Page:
Academic journal article Journal of International Women's Studies

The War on Terror Is a War on Women: The Impact of Terrorism and Counter-Terrorism on Women's Education in Swat, Khyber Pukhtunkhwah (Pakistan)

Academic journal article Journal of International Women's Studies

The War on Terror Is a War on Women: The Impact of Terrorism and Counter-Terrorism on Women's Education in Swat, Khyber Pukhtunkhwah (Pakistan)

Article excerpt


Terrorism and the war on terror are two major sources of disruption and violence in Pakistan and Afghanistan. These conflicts have greatly affected the common peoples' lives with intense destruction of their education system, particularly girls' education. This study includes a case study of the district of Swat (in Pukhtunkhwah Province, Pakistan), which had been under the direct control of the Taliban for more than two years (2007-09). This is a story about the birthplace of the renowned education and peace activist Malala Yousafzai, who was the target of a murder attempt for her explicit support of girls' and women's education. The Taliban wanted to stop her voice but failed, and now the Swat valley echoes with many similar voices.

Sadly, Malala's story is not unique. Throughout the world, girls are neglected, denied education, physically mistreated, sexually abused, sold into slavery, mutilated, and married against their will in the name of tradition, religion, honor, and male entitlement (Mary Ellsberg, George Washington University). My study will introduce more Malalas who stood up for their education and to date are living in Swat serving in peace-building and peace-keeping efforts.

Swat was a developed princely state of North West India in the 17th century. Mian Gul Abdul Wadud was the first Wali Sahib (ruler) of Swat in 1917. He developed a well-established education system for both genders along with other amenities for his people. His own judicial system (Dasturul Amal) was famous for prompt law and order. The state provided access to higher education in the early 1950s. The state had good educational infrastructure; from 1949-69 there were 3 colleges, 36 high schools, 30 middle schools, and more than 270 primary and lower primary schools (both girls and boys), as well as 16 hospitals and 45 dispensaries (Rome, 2009). According to the NWFP Annual Statistical Report (2009), before the conflict, the total number of schools for both genders was 1270 primary schools, 132 middle schools, 87 high schools, 17 higher secondary schools, and 8 degree colleges (See Rome, 2009 and 2008 for further contextual background information of Swat). After the incorporation of Swat into Pakistan in 1969, Rome (2008) criticised the development works in Swat because, while the educational institutes, schools, colleges, and vocational training centers for women increased in numbers, they decreased in quality standards. The government of Pakistan failed to integrate Swat fully into Pakistan (Aziz and Luras, 2010) under PATA (Provincially Autonomous Tribal Area) regulations. According to Fleischner (2011),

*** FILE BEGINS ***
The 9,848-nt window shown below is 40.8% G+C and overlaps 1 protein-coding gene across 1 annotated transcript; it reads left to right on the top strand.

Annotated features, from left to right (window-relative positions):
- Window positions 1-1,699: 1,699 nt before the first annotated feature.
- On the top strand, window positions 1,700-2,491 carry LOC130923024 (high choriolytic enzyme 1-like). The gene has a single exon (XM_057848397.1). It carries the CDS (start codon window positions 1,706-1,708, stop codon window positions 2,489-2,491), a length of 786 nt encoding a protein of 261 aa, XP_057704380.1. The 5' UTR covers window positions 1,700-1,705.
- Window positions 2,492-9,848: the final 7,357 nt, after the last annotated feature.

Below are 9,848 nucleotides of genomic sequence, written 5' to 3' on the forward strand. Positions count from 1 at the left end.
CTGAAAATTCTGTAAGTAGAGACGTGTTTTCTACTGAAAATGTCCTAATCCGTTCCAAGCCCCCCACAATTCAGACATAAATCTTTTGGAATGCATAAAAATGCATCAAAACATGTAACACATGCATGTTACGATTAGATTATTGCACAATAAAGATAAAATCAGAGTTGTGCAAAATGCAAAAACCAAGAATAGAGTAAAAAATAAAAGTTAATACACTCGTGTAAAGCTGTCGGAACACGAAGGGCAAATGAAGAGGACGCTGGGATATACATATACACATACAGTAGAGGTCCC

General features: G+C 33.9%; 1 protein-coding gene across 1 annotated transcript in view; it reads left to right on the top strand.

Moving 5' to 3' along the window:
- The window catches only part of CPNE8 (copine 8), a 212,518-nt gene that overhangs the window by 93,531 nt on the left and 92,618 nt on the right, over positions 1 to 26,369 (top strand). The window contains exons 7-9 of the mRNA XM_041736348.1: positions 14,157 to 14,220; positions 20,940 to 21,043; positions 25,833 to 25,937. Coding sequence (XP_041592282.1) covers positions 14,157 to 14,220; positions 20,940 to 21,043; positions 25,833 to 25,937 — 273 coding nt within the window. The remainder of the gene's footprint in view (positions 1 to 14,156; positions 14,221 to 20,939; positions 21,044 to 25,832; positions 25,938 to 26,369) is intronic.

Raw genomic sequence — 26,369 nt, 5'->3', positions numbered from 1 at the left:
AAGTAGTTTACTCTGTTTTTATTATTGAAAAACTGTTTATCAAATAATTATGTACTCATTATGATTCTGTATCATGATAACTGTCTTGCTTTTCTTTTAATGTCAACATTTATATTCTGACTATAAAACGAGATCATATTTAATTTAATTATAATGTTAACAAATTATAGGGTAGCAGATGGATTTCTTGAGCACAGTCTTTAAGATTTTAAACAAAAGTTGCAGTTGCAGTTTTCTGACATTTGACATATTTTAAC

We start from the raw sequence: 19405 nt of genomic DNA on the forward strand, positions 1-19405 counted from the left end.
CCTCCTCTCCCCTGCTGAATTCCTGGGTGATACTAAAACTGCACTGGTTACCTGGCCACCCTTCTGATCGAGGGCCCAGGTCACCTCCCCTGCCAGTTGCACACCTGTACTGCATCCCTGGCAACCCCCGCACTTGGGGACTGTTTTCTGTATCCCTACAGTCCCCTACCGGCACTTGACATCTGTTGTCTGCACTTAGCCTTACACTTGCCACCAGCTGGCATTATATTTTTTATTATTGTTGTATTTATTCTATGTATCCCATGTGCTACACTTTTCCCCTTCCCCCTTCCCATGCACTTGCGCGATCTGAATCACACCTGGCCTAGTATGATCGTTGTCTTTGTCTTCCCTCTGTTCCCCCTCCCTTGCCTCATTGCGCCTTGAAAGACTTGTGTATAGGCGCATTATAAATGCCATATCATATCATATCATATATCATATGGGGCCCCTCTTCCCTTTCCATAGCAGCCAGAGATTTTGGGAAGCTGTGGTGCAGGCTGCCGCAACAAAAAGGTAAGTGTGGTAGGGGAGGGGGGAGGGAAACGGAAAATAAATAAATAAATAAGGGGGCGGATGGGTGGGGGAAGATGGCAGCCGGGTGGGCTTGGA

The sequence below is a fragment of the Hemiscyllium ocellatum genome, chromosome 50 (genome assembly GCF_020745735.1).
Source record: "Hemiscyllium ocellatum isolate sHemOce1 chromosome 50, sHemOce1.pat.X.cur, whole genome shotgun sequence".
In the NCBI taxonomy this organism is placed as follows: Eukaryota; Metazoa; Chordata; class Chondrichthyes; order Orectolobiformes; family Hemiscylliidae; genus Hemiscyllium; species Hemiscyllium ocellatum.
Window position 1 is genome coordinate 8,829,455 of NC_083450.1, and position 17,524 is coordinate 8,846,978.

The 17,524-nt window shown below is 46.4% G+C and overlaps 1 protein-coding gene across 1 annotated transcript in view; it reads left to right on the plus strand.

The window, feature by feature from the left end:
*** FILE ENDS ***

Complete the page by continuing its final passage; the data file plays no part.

the absence of democratic representation at local level exacerbated
class differentiation and left the poor powerless against the political
elite in terms of access to justice and economic inequalities. Over to
these, the decades long social, economic and political inequalities,
Khanism (Landlordism), ethnic or religious fractionalization and weak
government judicial system locally know as western judicial system
increased the grievances of the people particularly marginalized
classes instead of giving them relief. (cited in Rome, 2009:27)

These factors have led to the fragmentation of the social system and coerced local people to support and join the new networks of the Taliban with hope, greed, and grievances (Aziz and Luras, 2010). The Taliban destroyed and damaged both girls' and boys' schools in the area; while they did not openly oppose boys' education, they damaged it along with girls' education. Similarly, the state military operations (2007-2009) further destroyed and damaged schools and caused the displacement of 600,000 inhabitants to other parts of Pakistan.

The aim of this study is to explore the cause and effect relationship of war and displacement on women's education attainment and to analyze women's lived experiences of their education attainment. …

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